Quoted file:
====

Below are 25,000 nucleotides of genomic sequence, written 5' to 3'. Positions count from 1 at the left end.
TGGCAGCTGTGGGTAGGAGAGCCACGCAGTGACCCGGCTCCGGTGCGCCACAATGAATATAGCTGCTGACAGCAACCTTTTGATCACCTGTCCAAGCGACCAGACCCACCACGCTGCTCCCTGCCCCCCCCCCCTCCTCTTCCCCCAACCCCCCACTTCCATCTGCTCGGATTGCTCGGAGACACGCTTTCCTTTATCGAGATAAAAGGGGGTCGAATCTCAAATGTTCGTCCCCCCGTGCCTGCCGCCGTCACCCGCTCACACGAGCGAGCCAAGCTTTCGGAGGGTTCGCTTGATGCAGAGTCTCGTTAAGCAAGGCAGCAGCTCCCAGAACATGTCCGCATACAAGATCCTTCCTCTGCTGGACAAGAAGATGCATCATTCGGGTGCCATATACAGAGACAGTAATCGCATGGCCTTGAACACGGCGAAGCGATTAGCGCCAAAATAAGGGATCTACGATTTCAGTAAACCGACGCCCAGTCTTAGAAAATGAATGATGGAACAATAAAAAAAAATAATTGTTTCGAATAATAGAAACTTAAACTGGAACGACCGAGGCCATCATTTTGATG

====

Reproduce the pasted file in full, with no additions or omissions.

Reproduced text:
Below are 25,000 nucleotides of genomic sequence, written 5' to 3'. Positions count from 1 at the left end.
TGGCAGCTGTGGGTAGGAGAGCCACGCAGTGACCCGGCTCCGGTGCGCCACAATGAATATAGCTGCTGACAGCAACCTTTTGATCACCTGTCCAAGCGACCAGACCCACCACGCTGCTCCCTGCCCCCCCCCCCTCCTCTTCCCCCAACCCCCCACTTCCATCTGCTCGGATTGCTCGGAGACACGCTTTCCTTTATCGAGATAAAAGGGGGTCGAATCTCAAATGTTCGTCCCCCCGTGCCTGCCGCCGTCACCCGCTCACACGAGCGAGCCAAGCTTTCGGAGGGTTCGCTTGATGCAGAGTCTCGTTAAGCAAGGCAGCAGCTCCCAGAACATGTCCGCATACAAGATCCTTCCTCTGCTGGACAAGAAGATGCATCATTCGGGTGCCATATACAGAGACAGTAATCGCATGGCCTTGAACACGGCGAAGCGATTAGCGCCAAAATAAGGGATCTACGATTTCAGTAAACCGACGCCCAGTCTTAGAAAATGAATGATGGAACAATAAAAAAAAATAATTGTTTCGAATAATAGAAACTTAAACTGGAACGACCGAGGCCATCATTTTGATG